Indian facing the gallows may not be pardoned, says Indonesian President
Ahead of his state visit to India, Widodo said, “My duty as President is to uphold the law and Indonesia’s sovereignty. This will be applied in all cases, including those involving capital punishment”.india Updated: Dec 11, 2016 14:24 IST
An Indian national facing the death sentence in Indonesia on charges of drug smuggling may not be pardoned, President Joko Widodo has indicated, by saying that the capital penalty is handed down only to individuals who have carried out serious crimes and is not based on nationality.
Ahead of his state visit to India, Widodo said, “My duty as President is to uphold the law and Indonesia’s sovereignty. This will be applied in all cases, including those involving capital punishment”.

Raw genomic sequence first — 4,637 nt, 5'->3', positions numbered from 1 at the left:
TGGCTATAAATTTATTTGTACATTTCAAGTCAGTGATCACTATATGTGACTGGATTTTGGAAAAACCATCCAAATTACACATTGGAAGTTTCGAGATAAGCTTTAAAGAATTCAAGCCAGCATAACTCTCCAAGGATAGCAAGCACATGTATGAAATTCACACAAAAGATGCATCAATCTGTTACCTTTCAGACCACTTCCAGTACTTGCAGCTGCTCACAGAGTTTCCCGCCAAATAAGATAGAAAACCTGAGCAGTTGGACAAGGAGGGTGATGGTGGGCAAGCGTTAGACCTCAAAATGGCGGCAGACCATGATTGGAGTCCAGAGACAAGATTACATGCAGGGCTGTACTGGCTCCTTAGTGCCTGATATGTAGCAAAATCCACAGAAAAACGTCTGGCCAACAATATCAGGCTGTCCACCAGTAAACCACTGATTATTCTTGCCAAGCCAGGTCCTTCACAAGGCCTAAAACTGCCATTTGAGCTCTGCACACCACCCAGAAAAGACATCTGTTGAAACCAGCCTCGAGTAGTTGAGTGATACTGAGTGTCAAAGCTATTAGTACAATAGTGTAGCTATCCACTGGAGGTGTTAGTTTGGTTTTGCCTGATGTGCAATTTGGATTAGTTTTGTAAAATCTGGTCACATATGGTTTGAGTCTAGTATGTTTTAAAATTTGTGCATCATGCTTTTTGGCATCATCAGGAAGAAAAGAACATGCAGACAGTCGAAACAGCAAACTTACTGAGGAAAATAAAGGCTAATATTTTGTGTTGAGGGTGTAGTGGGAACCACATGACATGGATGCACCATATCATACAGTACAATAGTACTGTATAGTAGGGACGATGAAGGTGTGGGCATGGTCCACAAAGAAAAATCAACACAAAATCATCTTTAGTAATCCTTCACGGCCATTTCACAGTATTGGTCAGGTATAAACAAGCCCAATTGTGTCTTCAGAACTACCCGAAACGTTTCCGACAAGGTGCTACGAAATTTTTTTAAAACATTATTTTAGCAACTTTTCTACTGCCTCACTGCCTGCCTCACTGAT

Asked if he would pardon Indian national Gurdip Singh, who is facing death sentence in Indonesia on drug charges since 2004, the president told PTI “The death penalty is imposed only on individuals who have carried out serious crimes, and is not based on nationality.”
Indonesia has 1.2 million people addicted to drugs, 40 to 50 of them die daily due to drug abuse and 4.5 million are undergoing rehabilitation, he said.
Singh, 48, was arrested at the Soekarno Hatta airport in 2004 for smuggling 300 grams of heroin. His execution by firing squad was deferred on July 29 this year.
External Affairs Minister Sushma Swaraj at that time had said that India was exploring all legal options to prevent his execution.
Appealing to the Indonesian government for mercy to Singh, his wife Kulwinder Kaur had said he has spent 14 years in jail which was enough penance for his crime if he was guilty and he should be sent back.
Widodo, however, said, “Drugs are a serious threat to Indonesia, and in particular for the country’s younger generation. Indonesia is now facing an emergency situation due to illicit drug trafficking and abuse.”
Indonesia continues to act decisively to address this drug problems through law enforcement and international cooperation, he said.
“We also run a variety of programmes to increase public awareness of the dangers of drugs,” the president said adding that death penalty remains a part of Indonesian law.